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Understanding California Petition for Probate Options

If you have determined that you need to start the probate process for a deceased loved one, you need to know which type of petition to use. Learn more here.

Patrick Hicks

Patrick Hicks, @PatrickHicks

Head of Legal, Trust & Will

If a loved one recently passed away, then you or an alternative representative must promptly file a petition for probate. This is a legal action that must be completed in order to initiate the probate process, which is required for most estates save for some exceptions. Here, choosing the correct type of petition is important. The correct petition is based on state rules and the decedent’s unique circumstances. This guide explains the California petition for probate and the 4 different types that can be used. 

4 Types of Petitions Used to Begin Probate in California

In the state of California, a Will must be filed within 30 days from the date of an individual’s passing. Along with the Will, the petition for probate must be filed in order to initiate the probate process.

In our guide, Who Can Petition for Probate in California, we discuss at length who is eligible to file this paperwork. It is typically either the individual who was named as Executor in the Will, but it can also be a close family member. 

Here, this individual must decide which type of petition to use. In California, there is a single, standard form used to petition for probate: CA DE-111. On this form, you have the option to select one of several different types of petitions for probate. 

Here are the 4 types of petitions used to begin probate in California:

  1. Petition for Probate of Will and Letters Testamentary

  2. Petition for Probate of Will and Letters of Administration with Will Annexed

  3. Petition for Letters of Administration

  4. Petition for Letters of Special Administration

1. Petition for Probate of Will and Letters Testamentary

The first and most common option is the Petition for Probate of Will and Letters Testamentary. This is used when the decedent left behind a Will, and in it, named an Executor. When this petition is used, it is typically the Executor themself who is filing the Will and the petition.

The court will then officially appoint this named person to the role so that they can move forward with the probate proceedings. However, there are exceptions, such as when the Executor decides to reject the position or has predeceased the decedent. If any of these situations apply, then you would instead use this next option.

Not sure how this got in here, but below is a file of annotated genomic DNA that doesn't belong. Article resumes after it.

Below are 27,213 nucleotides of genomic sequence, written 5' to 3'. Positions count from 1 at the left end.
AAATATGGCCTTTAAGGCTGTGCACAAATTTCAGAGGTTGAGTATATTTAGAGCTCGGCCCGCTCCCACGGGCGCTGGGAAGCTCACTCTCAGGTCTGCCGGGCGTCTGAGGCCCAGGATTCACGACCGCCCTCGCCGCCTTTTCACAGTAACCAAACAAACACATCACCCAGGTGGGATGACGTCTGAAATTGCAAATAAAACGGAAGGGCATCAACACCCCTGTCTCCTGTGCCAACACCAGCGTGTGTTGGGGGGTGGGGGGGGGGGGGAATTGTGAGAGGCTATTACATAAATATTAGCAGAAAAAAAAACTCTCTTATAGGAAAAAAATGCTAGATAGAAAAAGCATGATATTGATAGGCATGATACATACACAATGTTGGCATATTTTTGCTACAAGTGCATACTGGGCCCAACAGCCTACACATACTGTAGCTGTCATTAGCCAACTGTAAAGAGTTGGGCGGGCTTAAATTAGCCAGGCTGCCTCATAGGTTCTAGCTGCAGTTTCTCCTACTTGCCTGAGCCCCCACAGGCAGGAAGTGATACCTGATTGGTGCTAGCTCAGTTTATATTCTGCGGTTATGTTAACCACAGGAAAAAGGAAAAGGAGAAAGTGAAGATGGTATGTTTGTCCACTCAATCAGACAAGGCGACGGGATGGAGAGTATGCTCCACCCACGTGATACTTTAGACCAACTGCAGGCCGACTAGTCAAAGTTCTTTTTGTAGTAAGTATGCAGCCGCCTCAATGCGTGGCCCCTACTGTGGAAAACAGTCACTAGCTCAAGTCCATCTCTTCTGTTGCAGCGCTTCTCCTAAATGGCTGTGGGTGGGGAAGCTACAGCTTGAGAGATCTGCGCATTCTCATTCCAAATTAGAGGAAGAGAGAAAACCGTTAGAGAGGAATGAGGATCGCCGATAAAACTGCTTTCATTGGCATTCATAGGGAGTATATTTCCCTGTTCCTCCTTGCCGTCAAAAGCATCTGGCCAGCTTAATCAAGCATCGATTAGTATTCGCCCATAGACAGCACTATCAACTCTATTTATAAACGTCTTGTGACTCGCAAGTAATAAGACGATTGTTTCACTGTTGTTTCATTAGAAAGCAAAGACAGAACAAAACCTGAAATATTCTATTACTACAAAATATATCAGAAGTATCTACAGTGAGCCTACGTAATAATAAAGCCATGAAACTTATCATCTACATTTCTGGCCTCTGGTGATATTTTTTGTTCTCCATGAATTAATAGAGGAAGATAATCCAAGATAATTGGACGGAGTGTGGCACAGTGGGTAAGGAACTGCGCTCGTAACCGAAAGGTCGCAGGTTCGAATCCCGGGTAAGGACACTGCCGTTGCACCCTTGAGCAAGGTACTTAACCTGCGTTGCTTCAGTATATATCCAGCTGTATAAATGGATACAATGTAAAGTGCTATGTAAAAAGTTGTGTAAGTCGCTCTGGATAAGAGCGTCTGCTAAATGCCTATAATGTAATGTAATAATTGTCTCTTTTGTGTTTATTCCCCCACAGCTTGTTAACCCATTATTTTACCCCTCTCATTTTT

2. Petition for Probate of Will and Letters of Administration with Will Annexed

The Petition for Probate of Will and Letters of Administration with Will Annexed is used when the decedent left behind a Will, but one of the special conditions apply:

  • An Executor was not named.

  • The named Executor is unwilling or unable to serve.

  • The named Executor is also deceased.

This petition is signaling to the court that a Will exists and must be validated. However, the Executor is unavailable and an alternate Executor or Administrator must be identified and appointed. 

3. Petition for Letters of Administration

The next two options apply when the decedent died intestate, meaning they passed away without leaving a Will. In this case, the probate process will be conducted in a different manner. Assets and property will be distributed using next-of-kin laws, also known as intestate succession laws.

By filing a Petition for Letters of Administration, you are essentially asking the court to appoint an Administrator who is authorized to act as a personal representative of the estate. This is in place of an Executor who could have been named by the decedent had they executed a Will. 

4. Petition for Letters of Special Administration

Last but not least is the Petition for Letters of Special Administration option. This petition requests the court to authorize certain limited acts on behalf of the estate until the permanent letters of administration are approved. 

There may be certain circumstances in which you need to request an expedited appointment. For instance, perhaps there is a special reason that the assets of the estate need to be protected. You may also use this petition to authorize permanent powers when a Will is being contested.

Learn More About the Probate Process

The California petition for probate is a form that is submitted to the county probate court. By filing this petition, you are formally requesting to open probate for a deceased person’s estate. If the deceased individual left behind a Will, then the Will is also filed with the petition. 

Although there is a single form used for this purpose in California, there are actually several different types of petitions housed within this form. This guide provided an overview of 4 of the most commonly-used options. It is up to the individual filing the form to select the correct option, which is typically informed by the availability of a Will and the availability of an Executor.

The probate process is anything but simple. To complicate matters, probate rules differ from state to state. However, navigating the probate process can feel more manageable if you come from an informed place. We at Trust & Will offer a free Learn Center that is filled with educational guides on probate, estate planning, and much more. To begin, we recommend beginning with our guide that explains the basics of Probate before delving deeper. 

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